I'm coding the physics for a little platformer I'm making but I'm not sure how to design a friction calculation that does what I expect. When running along a platform I want the player's character to pick up speed but be prevented from going too fast due to friction counteracting their movement. Then, if they stop running I want them to continue to run for a little bit proportional to their speed (if they're going slow they should stop almost instantly).

void Update(V2!float forces, Elapsed time){
    position += (velocity * time.deltaS);
    forces -= 0.5 * velocity^3; //friction???
    velocity += (forces * time.deltaS);

The forces variable contains anything accelerating the object such as gravity, or acceleration from the player hitting a directional key, etc. What keeps happening is that whatever I try to plug in as friction doesn't bring the object its moving to a nice clean stop. It will look like it's stopped but then move a pixel or two after that because its velocity, while very small, doesn't hit zero for several seconds.

I can fix this with a bunch of conditional statements, but if there's a simple solution I'd much rather do that!


Did you try using a different power for the velocity or a combination of powers? Power 3 means that for small speed the friction is almost zero, eg 0.1^3=0.001. Drag from air flow is normally ~v^2 for higher and ~v for low speed so you could use a linear combination av^2+bv. Sliding friction is even independent of speed, so you could add an extra constant which will dominate the friction for low v.

  • \$\begingroup\$ Same issue even with different powers and a combination. What would a constant that dominates at low speeds consist of/look like? \$\endgroup\$
    – NovaCrist
    Mar 16 '15 at 8:34
  • \$\begingroup\$ Something like 42*(v<0?+1:-1), pick your favorite number instead of 42. OK, it has a conditional in it, but this is what nature would do. But thinking of it, in reality nature has another conditional testing for v=0 (static friction) so this gets complicated. Still I wonder why it is not working with the linear term even after a second or so. Can you give some numbers for a typical case, like initial speed, time.delta and time and "physical" distance to real standstill? \$\endgroup\$
    – Holger
    Mar 16 '15 at 9:52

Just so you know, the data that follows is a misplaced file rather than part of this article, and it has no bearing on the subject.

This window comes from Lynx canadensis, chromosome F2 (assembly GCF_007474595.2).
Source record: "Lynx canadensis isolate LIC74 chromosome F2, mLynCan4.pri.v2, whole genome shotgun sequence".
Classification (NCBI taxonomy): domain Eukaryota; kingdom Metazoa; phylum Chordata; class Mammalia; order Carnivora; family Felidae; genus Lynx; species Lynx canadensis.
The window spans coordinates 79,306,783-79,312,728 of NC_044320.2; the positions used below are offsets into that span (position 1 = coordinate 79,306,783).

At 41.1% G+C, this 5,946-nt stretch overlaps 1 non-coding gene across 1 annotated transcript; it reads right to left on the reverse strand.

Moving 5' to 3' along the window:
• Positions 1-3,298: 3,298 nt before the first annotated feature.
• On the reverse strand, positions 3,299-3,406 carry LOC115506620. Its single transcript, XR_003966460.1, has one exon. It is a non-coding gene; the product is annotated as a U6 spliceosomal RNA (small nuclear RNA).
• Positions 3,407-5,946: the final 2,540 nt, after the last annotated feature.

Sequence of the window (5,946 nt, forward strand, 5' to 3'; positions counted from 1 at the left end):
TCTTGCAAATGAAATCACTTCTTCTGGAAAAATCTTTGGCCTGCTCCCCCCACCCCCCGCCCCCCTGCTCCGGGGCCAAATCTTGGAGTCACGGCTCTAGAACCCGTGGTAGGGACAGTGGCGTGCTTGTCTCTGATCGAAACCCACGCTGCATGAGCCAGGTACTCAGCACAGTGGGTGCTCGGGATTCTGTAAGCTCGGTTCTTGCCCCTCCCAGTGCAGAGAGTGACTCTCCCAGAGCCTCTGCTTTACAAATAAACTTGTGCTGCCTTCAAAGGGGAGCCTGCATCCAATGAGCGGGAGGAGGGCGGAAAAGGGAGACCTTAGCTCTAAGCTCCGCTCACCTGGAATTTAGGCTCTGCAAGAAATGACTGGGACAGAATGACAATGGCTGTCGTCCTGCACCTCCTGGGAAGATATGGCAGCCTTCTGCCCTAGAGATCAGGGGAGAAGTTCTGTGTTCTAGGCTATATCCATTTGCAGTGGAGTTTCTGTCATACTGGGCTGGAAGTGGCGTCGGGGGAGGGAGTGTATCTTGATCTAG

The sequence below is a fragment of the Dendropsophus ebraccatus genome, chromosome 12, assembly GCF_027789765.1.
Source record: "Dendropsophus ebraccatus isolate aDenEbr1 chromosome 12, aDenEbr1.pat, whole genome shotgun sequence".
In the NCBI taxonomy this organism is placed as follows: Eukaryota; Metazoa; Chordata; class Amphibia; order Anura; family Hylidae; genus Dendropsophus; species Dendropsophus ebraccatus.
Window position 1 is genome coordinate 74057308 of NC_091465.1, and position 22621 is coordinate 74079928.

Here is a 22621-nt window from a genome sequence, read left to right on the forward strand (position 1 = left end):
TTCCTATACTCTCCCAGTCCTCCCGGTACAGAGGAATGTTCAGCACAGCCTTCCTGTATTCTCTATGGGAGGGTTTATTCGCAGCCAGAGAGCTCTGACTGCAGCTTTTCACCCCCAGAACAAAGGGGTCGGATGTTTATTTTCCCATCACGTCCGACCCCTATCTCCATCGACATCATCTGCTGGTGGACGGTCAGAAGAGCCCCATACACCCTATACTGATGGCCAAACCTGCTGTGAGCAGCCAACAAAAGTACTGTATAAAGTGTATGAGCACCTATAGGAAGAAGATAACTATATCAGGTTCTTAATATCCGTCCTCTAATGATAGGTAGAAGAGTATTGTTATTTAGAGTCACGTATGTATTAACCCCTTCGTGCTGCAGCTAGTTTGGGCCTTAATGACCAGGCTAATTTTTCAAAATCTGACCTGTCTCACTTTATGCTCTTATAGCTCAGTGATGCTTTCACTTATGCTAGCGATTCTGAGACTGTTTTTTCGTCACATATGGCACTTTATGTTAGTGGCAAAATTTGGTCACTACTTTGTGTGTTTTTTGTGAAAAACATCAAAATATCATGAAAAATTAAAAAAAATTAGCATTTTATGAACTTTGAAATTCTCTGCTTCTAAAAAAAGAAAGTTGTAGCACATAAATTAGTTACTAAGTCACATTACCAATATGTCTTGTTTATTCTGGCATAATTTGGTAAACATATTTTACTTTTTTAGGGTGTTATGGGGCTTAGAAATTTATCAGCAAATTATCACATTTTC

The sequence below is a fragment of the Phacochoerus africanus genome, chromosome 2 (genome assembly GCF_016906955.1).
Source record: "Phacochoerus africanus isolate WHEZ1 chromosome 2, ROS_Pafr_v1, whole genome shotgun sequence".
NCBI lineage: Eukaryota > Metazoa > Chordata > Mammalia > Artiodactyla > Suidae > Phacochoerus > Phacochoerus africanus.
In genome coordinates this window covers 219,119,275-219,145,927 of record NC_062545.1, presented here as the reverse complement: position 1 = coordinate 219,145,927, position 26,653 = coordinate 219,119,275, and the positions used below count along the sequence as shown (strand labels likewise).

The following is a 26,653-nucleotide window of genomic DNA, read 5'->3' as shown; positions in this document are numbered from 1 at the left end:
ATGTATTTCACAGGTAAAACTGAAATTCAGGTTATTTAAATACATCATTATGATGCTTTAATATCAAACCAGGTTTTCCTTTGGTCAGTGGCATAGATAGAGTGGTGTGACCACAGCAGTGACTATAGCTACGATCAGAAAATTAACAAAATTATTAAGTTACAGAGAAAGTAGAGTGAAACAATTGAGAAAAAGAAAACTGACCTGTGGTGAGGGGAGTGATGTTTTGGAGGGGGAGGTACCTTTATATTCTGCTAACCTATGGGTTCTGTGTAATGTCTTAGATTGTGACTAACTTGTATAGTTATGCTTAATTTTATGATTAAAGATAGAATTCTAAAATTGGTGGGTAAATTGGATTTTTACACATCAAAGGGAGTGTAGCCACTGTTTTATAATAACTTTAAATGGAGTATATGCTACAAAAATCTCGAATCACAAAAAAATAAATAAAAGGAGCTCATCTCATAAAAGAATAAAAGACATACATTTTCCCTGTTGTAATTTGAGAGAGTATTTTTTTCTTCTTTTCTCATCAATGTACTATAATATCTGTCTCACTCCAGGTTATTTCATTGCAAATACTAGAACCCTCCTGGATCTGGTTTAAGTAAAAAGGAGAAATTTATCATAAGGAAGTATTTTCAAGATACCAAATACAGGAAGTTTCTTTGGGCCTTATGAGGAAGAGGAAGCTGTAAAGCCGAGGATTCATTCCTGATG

• \$\begingroup\$ time.delta is around 0.0002-0.0005 seconds as it's just a tick of the game, they should = 1 if added up over one second. With a, b, and c set to 0 there's no drag. When they're at 1 My speed caps out to velocity = 13 (pixels/s^2) (when providing +200 force) but I still have the same problem. When c = 42 it doesn't keep sliding, but it stops way too abruptly... So I think fiddling with the values I can get what I want through trial an error? forces -= ( a * velocity^2 ) + ( b * velocity ) + c; \$\endgroup\$
    – NovaCrist
    Mar 16 '15 at 11:19
  • \$\begingroup\$ Say you have force-=b*v and from user input you get a force f. The velocity should grow to v=f/b, because then the total force is be zero. Say you switch off all external forces while going at speed v. After time 4/b the velocity has fallen to 2% of v, ie it stops. And till then the thing moves by v/b pixels. For example take b=5 and force 100. Then the maximum speed should be 20 pix per sec (position is in pixels, right?). It should stop after 0.8s = 4 pixels. If this is what you observe you can fine tune the parameters. If its way off, then we should look for the problem elsewhere. \$\endgroup\$
    – Holger
    Mar 16 '15 at 21:53
  • \$\begingroup\$ Plugging in those numbers... yep, I get those results! But the third and fourth pixel it moves by are spread out so it looks like it's come to a stop after the first two, and then a slightly delayed movement occurs, and then finally a very delayed movement occurs. I think I'm going to use this rechneronline.de/function-graphs to figure out a curve that's steep in the right areas to get the effect I want. Thanks for the help! \$\endgroup\$
    – NovaCrist
    Mar 17 '15 at 9:51

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